Rolling Stone: 3 stars out of 5 -- "Emotions feel immediate on the LP, as though the ink were still drying on the page."
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- Released: July 17, 2020
- Originally Released: 2020
- Label: Columbia Records
Rolling Stone3 stars out of 5 -- "Emotions feel immediate on the LP, as though the ink were still drying on the page."
Billboard - "[T]he music Natalie Maines, Martie Maguire and Emily Strayer delivered on their first studio album in 14 years was alive in all the ways we needed it to be -- seething with rage, sick with heartbreak and soothing with humor."
Paste (magazine) - "Natalie, Emily and Martie shout their political opinions, cries for justice and messages of support on behalf of abused women everywhere from the mountaintops, all to the tune of polished, country-pop gold."
Pitchfork (Website) - "[A] genuinely compelling new take on the punchy country sound that's always made them stand out."
Clash (Magazine) - "[F]uriously easy on the ear. Gilded country pop as only Natalie Maines, Emily Stayer, and Martie Maguire can provide, it's a sign that the Texas group retain something special that their copyists can only dream about reaching."
- 2.Sleep at Night
- 3.Texas Man
- 4.Everybody Loves You
- 5.For Her
- 6.March March
- 7.My Best Friend's Weddings
- 8.Tights on My Boat
- 9.Julianna Calm Down
- 10.Young Man
- 11.Hope It's Something Good
- 12.Set Me Free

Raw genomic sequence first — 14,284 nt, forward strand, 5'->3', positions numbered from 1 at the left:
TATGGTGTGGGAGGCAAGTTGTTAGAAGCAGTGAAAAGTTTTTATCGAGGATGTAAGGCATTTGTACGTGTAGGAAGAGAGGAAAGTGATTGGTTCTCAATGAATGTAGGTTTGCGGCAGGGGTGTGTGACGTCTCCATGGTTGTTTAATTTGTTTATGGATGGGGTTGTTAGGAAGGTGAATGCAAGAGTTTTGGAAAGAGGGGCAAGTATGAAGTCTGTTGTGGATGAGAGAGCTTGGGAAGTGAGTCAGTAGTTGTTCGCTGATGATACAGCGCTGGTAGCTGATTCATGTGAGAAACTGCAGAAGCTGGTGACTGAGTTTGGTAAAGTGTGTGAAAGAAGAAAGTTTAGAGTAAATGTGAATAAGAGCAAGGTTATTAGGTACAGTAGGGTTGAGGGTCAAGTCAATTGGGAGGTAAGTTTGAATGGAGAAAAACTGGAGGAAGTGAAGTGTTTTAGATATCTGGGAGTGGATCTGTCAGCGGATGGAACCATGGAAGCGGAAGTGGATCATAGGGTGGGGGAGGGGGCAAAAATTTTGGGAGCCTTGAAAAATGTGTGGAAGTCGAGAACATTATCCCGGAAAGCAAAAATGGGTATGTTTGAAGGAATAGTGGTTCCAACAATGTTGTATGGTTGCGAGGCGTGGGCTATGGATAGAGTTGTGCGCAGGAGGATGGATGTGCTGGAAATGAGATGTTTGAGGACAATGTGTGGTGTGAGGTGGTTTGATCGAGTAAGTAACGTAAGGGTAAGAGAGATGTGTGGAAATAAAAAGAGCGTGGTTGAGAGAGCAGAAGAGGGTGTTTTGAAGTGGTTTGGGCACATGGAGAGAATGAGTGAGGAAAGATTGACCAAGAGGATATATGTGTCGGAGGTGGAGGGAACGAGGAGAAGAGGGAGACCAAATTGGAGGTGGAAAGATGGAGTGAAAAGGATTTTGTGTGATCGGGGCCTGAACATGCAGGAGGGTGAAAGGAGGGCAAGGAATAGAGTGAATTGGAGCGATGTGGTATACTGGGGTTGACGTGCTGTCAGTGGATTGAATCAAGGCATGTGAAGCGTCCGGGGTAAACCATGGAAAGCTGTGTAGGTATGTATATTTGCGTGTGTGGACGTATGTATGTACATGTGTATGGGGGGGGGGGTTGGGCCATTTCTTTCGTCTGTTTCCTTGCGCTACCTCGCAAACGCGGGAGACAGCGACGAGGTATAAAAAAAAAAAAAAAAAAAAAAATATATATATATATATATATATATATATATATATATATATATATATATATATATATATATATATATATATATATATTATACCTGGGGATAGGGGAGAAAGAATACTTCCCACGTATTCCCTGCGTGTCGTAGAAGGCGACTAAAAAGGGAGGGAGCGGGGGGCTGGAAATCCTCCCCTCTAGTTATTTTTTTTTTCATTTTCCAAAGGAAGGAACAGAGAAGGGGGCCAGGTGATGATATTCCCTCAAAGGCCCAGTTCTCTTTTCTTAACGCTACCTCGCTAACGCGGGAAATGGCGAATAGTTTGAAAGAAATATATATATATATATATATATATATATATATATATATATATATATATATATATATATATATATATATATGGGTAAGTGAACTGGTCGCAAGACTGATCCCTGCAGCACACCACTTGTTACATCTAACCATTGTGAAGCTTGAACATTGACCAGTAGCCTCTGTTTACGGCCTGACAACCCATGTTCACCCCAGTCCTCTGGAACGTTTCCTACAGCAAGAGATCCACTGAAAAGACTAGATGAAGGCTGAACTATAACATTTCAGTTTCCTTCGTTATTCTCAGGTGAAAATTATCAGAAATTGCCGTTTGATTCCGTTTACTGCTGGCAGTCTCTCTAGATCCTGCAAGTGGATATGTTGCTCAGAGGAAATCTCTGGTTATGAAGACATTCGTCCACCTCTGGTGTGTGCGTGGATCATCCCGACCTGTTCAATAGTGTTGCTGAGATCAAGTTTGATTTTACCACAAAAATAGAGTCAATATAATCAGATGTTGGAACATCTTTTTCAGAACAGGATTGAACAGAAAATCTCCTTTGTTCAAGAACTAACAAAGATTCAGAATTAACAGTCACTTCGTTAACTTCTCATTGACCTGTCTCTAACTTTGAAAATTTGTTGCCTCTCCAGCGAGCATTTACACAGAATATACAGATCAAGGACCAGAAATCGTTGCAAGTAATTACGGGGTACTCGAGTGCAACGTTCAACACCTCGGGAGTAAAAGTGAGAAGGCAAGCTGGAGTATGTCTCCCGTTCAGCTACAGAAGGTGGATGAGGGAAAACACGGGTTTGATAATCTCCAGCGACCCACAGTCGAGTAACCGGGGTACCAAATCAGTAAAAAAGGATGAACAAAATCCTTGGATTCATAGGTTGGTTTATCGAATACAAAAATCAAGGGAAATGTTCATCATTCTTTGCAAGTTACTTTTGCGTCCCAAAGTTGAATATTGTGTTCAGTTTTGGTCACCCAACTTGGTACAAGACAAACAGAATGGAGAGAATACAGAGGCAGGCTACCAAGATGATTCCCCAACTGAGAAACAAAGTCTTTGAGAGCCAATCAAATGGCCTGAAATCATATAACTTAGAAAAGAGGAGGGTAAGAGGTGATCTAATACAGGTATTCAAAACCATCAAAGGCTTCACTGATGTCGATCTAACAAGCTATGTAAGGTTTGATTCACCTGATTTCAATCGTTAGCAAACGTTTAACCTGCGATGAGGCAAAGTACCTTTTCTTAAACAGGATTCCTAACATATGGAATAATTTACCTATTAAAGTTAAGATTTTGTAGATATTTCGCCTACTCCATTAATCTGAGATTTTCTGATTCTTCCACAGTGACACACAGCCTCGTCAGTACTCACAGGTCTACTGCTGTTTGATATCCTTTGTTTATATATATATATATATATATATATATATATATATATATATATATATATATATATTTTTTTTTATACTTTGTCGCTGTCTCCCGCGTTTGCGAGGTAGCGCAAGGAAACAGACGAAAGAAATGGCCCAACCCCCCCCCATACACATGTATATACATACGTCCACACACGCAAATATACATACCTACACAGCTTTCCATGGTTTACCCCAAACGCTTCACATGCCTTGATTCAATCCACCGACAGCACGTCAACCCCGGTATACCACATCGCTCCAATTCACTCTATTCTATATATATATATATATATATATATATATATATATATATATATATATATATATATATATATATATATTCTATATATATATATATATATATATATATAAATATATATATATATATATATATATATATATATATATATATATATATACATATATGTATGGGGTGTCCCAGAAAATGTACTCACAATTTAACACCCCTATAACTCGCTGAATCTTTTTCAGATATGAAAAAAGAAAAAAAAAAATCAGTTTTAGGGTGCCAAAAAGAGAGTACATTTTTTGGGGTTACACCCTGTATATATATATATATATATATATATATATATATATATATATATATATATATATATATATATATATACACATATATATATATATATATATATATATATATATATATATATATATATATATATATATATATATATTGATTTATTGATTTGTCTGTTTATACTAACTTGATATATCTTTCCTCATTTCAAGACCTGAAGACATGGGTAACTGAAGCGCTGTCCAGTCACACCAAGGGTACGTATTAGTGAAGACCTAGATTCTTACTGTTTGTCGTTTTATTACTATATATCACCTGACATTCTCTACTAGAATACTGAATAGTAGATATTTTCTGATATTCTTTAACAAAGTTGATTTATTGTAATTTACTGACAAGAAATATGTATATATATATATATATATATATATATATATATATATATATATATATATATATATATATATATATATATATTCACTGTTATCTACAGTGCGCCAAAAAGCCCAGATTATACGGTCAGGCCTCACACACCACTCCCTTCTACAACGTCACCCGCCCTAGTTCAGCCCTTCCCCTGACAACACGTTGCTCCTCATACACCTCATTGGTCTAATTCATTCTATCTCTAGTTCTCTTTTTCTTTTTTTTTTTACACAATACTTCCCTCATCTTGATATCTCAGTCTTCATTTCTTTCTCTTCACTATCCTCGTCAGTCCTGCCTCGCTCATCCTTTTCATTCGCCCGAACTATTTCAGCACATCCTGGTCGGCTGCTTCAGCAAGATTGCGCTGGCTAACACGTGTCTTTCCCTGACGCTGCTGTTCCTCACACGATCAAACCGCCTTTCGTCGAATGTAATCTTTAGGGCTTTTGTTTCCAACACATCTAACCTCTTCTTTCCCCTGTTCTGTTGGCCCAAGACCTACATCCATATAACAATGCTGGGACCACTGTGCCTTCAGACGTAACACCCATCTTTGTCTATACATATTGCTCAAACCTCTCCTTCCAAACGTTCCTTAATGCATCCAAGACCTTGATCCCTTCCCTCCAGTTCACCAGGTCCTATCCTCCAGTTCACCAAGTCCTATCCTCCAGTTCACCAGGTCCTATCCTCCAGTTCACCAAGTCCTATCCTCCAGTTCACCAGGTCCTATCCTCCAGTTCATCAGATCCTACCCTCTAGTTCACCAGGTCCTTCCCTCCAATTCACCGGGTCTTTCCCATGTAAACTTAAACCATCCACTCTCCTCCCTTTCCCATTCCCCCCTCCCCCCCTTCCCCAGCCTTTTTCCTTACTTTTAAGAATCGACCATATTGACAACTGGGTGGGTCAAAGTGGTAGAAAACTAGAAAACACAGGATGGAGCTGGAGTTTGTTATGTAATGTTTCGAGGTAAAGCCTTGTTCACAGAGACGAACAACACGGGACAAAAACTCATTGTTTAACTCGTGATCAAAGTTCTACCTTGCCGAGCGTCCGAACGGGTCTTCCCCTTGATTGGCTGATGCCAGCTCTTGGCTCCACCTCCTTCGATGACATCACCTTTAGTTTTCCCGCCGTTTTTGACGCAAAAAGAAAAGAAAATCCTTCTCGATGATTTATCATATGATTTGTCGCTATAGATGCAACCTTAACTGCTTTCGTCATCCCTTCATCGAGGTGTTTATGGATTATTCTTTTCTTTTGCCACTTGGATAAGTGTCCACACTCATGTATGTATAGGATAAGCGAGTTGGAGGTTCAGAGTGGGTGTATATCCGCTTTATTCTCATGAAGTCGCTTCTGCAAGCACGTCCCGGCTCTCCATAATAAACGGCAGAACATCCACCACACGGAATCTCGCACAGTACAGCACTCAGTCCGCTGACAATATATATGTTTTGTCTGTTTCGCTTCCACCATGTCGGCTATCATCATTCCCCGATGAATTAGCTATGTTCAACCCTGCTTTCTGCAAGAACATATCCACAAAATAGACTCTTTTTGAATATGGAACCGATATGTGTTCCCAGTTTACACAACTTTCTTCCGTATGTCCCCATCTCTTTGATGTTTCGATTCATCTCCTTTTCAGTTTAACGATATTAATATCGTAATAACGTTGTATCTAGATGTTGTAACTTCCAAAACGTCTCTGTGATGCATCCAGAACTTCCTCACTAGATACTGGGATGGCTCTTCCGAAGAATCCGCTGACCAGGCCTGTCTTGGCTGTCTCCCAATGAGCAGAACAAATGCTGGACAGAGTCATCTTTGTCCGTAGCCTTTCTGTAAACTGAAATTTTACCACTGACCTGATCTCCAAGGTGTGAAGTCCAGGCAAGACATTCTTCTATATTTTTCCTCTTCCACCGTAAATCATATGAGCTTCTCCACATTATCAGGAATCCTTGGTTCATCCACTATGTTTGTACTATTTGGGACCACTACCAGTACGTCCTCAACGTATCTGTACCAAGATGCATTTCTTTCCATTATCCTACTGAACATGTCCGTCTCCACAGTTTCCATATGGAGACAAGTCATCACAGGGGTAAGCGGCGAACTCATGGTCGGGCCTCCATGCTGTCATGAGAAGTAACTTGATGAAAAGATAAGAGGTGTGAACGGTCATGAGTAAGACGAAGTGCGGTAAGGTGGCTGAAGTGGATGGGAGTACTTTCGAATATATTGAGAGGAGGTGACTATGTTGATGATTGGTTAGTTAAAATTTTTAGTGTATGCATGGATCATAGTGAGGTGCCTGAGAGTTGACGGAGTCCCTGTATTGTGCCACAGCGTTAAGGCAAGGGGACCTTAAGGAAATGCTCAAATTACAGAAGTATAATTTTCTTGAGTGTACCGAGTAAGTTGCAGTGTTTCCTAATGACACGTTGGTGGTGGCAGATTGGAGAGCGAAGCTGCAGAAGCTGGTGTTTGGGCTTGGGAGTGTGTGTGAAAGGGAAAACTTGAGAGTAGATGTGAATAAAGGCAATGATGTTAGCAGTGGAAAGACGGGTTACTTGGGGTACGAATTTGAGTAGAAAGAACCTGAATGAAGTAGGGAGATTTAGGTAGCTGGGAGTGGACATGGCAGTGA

The Chicks ended the 2000s utterly exhausted, worn out from ginned-up political scandals and a subsequent abandonment by Nashville's country music establishment. They managed to rally to record Taking the Long Way in 2006, a flinty collection that took home the Grammy for Album of the Year in 2007, and then Natalie Maines, Emily Strayer, and Martie Maguire went their separate ways, spending the subsequent decade tending to family and personal projects. The trio inched back toward activity in 2016, embarking on an international reunion tour, but new songs were slow in coming. Eventually, the group bore down in the studio, collaborating with Jack Antonoff, the producer who worked with Taylor Swift on her pop crossover albums, on the record that became 2020's Gaslighter. Antonoff's presence is a clear indication that the Chicks are finished playing music that could conceivably be called country, yet they haven't opted for glitzy good times, either. Gaslighter may be dressed in digital flair -- its title track gleams in its precise polish -- but the album bears the scars of middle age along with the defiance that comes with surviving those initial wounds. Although many of Maines' songs appear to be inspired by a sour separation -- prior to the record's release, her ex-husband claimed the lyrics violated a confidentiality clause in their prenup, but the matter was settled out of court once their divorce was finalized -- there's a clean, cold edge to her words that indicate she's not wallowing, she's moving forward. Gaslighter hums along with this sense of momentum: these are songs about leaving (but not forgetting) the past for a future that's complicated yet filled with potential. Given this gravity, perhaps it's appropriate that much of the album moves a little slower than a pop album should. "Texas Man" works itself into a bit of a synthesized fever and "March March" proceeds at a steely, steady clip, but that's about it: the rest of the record moves deliberately, allowing plenty of space for the raw feeling to stand in the spotlight. While these songs are spare and direct enough to withstand simpler instrumentation, the arrangements the Chicks worked up with Antonoff are subtle and sly; they wrap themselves around the bones of the melody, accentuating the emotions underpinning the songs. Gaslighter itself is filled with tangled, contradictory emotions, a place where vulnerability signals strength, and this complexity conveys how the Chicks have opened up a new chapter in their career. They've left behind their original name, their old connections, their old genre, and are firmly focused on the future. ~ Stephen Thomas Erlewine